JWH-018 is present in a variety of compounds and is still the main constituent in many designer medications, including “cat poison” wasabi oil, synthetic THC, and synthetic marijuana. 1-Pentyl-3-Pentyl-3-Pentyl-3-Pent (1-naphthyl) Indole is also still offered in high-potency combinations with names like “spice,” “mystery blend,” “sea breeze,” “day-u,” “dope,” “purple dragon,” “fish,” “sinilla,” “huge snake,” “LA-VR-x,” “deep-fryer,” “party bong,” “day-u-3-tet,” “shock,” “fire-n-kiss,” “the hookah,”
Where is JWH-018 found?
JWH-018 or AM-678 is a naphthoylindole-based analgesic that operates as a full agonist at both the CB1 and CB2 cannabinoid receptors, with slight selectivity for CB2. It exhibits effects in animals that are comparable to those of tetrahydrocannabinol, a cannabinoid found naturally in cannabis, leading to its application in synthetic cannabis products sold legally in some countries as “incense mixes.”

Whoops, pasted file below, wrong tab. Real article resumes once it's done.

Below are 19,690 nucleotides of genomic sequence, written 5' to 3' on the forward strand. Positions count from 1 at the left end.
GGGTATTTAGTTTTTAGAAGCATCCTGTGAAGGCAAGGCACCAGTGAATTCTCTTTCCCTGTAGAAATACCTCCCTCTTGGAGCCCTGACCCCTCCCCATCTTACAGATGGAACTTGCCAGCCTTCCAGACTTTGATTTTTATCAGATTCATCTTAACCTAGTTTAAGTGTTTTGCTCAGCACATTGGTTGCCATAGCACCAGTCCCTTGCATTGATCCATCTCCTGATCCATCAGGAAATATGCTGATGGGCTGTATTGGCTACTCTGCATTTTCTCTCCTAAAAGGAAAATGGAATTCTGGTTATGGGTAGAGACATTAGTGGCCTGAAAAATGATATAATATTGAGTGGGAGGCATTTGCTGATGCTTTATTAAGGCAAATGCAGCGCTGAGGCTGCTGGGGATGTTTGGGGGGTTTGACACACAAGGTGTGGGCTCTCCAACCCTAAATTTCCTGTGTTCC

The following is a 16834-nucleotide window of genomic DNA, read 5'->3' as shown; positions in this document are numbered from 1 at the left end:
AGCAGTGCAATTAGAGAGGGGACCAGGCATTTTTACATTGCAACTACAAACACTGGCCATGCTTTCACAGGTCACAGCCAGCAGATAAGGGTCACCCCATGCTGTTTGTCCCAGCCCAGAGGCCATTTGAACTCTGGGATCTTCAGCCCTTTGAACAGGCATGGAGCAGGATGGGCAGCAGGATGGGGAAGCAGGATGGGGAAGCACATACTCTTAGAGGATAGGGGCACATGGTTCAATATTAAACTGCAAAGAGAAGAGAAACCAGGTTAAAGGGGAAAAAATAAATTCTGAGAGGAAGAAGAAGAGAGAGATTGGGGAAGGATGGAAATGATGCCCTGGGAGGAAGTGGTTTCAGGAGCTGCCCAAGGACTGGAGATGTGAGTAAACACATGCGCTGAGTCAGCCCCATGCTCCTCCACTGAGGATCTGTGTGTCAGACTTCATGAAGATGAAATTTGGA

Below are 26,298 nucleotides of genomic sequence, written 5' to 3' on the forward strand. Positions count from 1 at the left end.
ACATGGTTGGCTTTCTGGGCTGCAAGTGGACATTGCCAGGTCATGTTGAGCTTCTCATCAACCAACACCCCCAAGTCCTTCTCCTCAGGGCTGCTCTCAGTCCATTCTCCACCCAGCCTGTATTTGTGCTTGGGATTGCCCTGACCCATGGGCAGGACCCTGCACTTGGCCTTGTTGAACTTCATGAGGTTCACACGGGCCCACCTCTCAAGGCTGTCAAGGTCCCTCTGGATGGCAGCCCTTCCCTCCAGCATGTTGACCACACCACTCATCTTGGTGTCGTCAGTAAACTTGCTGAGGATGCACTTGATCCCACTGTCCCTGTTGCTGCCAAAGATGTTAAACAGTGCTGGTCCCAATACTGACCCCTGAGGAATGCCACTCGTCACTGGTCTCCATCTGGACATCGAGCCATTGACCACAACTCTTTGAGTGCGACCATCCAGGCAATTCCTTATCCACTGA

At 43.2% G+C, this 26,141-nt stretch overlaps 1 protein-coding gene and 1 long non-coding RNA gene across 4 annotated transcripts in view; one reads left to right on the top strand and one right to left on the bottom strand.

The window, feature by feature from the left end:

What Are The Symptoms and Side Effects of JWH-018?
Increased heart rate, perspiration, sedation, and confusion are all symptoms of 1-pentyl-3-(1-naphthoyl)indole. Despite the continued usage of synthetic cannabinoids in humans, nothing is known about the functional effects of repeated intake of 1-pentyl-3-(1-naphthoyl)indole and similar compounds found in spice goods. Because of the potential harmful side effects of this medicine, testing can be used to identify it as a synthetic substance. [Sources: 0 and 10] Purchase Jwh-018 Fertilizer
How is JWH-018 used?
When administered to mice, 1-pentyl-3-(1-naphthoyl)indole produces results consistent with those of other CB-1 receptor antagonists, including hypothermia, analgesia, decreased motor activity and catalepsy [5, 6]. It mimics the mechanisms by which THC in marijuana affects brain function and can lead to CNS depression. [Sources: 0, 10]